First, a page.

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Modern Pacifism Allied with Radicalism

Another prominent feature of the modern pacifist movement to which we strenuously object is its leadership, particularly in the political and interdenominational spheres. While there are many sincere Christians connected with it, an unduly large proportion of its leaders have come from the ranks of church liberals, socialists, secular humanists, atheists, and Communists—the type of people with whom it is extremely dangerous to mingle. Those various groups find it possible to work together on a humanistic basis. While the Christian pacifist wants disarmament for one reason, the Communist wants it for an entirely different reason; and yet the effect of their influence is the same—a defenseless America.

The Christian pacifist desires disarmament because he believes that if war is made impossible, man’s nobler nature will assert itself and ultimately develop an ideal society. The Communist desires disarmament and promotes a peace-at-any-price psychology in the hope that eventually the time will come when his system can be more easily imposed on an unsuspecting people. Each advocates it for the United States, even unilateral disarmament, without any guarantee that there will also be disarmament on the part of other nations, particularly on the part of highly militarized Russia.

Often without realizing it or intending it, the Christian pacifist is found working hand in glove with radicals whose ultimate purposes are quite different from his. But what a bitter experience it might turn out to be for the person who sincerely desires peace to discover that the system which he helped to promote actually had the opposite effect! Although sincere in his purpose, he surely has strange bedfellows. And are we not told that in some respects the sons of this world are for their own generation wiser than the sons of light (Luke 16:8)?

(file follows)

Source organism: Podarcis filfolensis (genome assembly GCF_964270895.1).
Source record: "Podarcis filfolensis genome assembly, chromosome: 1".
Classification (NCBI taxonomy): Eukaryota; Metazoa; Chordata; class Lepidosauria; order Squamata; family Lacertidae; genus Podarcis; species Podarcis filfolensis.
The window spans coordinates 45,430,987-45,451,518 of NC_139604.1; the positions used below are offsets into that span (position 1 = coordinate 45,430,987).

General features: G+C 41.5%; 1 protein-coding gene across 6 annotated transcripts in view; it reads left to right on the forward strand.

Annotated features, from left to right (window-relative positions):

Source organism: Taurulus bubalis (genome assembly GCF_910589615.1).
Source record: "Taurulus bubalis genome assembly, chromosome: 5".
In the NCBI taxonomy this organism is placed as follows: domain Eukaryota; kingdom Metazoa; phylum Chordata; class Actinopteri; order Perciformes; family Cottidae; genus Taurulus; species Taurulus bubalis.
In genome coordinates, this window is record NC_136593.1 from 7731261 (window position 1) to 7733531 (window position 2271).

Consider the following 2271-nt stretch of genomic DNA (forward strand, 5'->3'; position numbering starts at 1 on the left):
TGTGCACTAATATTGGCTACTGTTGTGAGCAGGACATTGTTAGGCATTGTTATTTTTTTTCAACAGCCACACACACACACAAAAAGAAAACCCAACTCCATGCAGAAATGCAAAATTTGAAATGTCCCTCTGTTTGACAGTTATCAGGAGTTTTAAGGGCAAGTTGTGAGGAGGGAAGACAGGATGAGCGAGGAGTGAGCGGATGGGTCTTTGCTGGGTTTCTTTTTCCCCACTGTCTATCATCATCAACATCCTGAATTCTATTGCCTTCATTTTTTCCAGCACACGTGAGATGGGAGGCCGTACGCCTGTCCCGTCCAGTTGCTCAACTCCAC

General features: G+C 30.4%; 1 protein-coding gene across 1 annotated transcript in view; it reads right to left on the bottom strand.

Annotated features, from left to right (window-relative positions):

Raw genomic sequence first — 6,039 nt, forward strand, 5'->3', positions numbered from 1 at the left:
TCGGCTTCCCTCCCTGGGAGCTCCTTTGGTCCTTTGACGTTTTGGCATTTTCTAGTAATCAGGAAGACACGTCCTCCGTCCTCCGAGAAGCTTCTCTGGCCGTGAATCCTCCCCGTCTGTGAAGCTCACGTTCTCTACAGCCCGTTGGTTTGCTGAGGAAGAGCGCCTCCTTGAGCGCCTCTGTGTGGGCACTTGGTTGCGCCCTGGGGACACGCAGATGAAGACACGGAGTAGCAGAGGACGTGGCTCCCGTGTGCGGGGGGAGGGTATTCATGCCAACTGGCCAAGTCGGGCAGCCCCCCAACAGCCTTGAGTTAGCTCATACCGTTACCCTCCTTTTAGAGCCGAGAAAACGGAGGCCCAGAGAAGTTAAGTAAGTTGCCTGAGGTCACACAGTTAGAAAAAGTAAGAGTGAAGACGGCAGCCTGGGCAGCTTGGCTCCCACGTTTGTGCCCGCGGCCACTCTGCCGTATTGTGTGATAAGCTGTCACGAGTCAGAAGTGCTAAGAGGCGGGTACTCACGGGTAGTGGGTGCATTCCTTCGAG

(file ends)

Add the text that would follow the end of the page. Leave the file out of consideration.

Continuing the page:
Almost invariably the Christian pacifist turns out to be a liberal in the church. He laughs at the Christian doctrine of the sovereignty of God and the sinfulness of man; and, believing that human nature is essentially good and needs only to be properly directed, he thinks that man by his own efforts is working himself to a higher level of religion and morality. Actuated by those assumptions, he repudiates the divine Christ, reduces Him to a mere moral teacher and good example, and denies or ignores the consequences of sin. He calls for a shorter Bible and expects the kingdom of God to be established on earth largely through such things as social legislation, education, and disarmament.